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With Flying Colors

(Photos: Flash90, Family archives)


With his chassidish levush and graying beard, veteran preschool teacher Reb Mota Brim might not fit the profile of your typical artist. But this Boyaner chassid, a resident of the Jerusalem suburb of Beitar Illit, says he can’t walk down the street without creating paintings in his mind’s eye. He’s approaching 60, but has been attached to color, brushes, and sketch pads for as long as he can remember. “I wasn’t born with a brush in my hand, but in my stomach,” he says. “I always loved drawing, but I couldn’t even explain it to myself.”

When Mota was three years old, he contracted measles and had to spend hours alone in his room. To alleviate the boredom, his mother supplied him with colorful Plasticine to play with — and Mota spent hours molding the pliant material into shapes. A doctor came to check on him in the evening, and noticing the child’s creations, told his parents, “It’s a pity, you know — this boy is a natural artist, but you probably won’t let him develop his talents.”

The doctor was right about the first part, but thankfully not about the second.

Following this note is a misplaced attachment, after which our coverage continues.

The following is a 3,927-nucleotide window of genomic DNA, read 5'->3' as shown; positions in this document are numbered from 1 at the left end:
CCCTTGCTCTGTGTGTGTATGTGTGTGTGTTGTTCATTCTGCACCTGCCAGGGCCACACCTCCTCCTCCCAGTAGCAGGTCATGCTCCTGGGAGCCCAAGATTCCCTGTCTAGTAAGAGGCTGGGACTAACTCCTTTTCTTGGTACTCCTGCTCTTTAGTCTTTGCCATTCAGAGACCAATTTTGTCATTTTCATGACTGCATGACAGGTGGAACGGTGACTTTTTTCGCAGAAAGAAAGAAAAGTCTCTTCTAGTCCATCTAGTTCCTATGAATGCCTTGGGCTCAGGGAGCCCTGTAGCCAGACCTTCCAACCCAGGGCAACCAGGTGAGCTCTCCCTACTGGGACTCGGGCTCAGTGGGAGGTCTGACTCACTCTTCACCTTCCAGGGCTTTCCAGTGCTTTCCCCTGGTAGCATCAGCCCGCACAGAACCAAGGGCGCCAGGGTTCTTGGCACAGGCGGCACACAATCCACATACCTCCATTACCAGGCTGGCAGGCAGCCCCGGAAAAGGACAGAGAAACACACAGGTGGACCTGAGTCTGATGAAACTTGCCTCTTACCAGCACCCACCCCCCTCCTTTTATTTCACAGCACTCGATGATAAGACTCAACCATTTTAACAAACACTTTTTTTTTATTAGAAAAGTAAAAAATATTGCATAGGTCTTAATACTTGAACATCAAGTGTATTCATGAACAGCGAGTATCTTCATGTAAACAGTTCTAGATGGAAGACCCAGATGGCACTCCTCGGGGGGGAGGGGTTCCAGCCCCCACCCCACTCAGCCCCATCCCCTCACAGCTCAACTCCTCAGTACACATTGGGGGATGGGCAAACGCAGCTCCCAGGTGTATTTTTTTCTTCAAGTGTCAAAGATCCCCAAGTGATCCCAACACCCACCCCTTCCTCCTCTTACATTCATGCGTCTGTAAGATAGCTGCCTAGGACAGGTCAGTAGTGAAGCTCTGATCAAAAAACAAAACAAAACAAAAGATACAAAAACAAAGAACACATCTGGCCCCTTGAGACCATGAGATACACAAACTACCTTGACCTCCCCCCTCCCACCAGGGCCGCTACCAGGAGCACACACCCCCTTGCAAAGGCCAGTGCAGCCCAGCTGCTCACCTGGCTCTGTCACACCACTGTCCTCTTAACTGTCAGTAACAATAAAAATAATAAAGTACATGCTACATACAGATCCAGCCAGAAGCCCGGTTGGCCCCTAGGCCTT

“As a child I was obsessed with drawing,” says Brim, “and what I loved most was drawing near flowing water. Well, we didn’t exactly have a stream running through our small Jerusalem apartment, so I would go into the kitchen, turn on the faucet, lie down on the floor, and draw. Somehow that would give me the greatest inspiration, and I’m grateful that my parents didn’t object to this strange habit. I guess they figured my soul needed it.”

As a child he learned in the Jerusalem Talmud Torah where his father was a melamed. “When I was a child,” he admits, “many Yerushalmi melamdim didn’t seem to be aware that children could have other needs aside from learning, and the expectation was that you would learn well and not occupy your mind with anything else. The melamdim repeated the material again and again, and for a lot of children, it became pretty monotonous. They never considered the possibility that learning and davening could be made into an experience.

“Some children couldn’t concentrate and meet the high expectations, and teachers reacted with a heavy hand. And then the kid would go home and tell his parents, and they wouldn’t understand. ‘So why did you behave that way?’ they would say, taking for granted that if the melamed hit or punished their child, it was for a good reason.”

Brim says he was fortunate. He wasn’t a particularly distinguished student, but he wasn’t a troublemaker either, and on the whole was considered a good boy. In drawing, however, he was a star.

“The melamdim never even noticed it, but my friends did — they would crowd around my desk during recess and ask me to sketch them. So even though I was a pretty borderline student, I felt appreciated and valued.

(Excerpted from Mishpacha, Issue 794)


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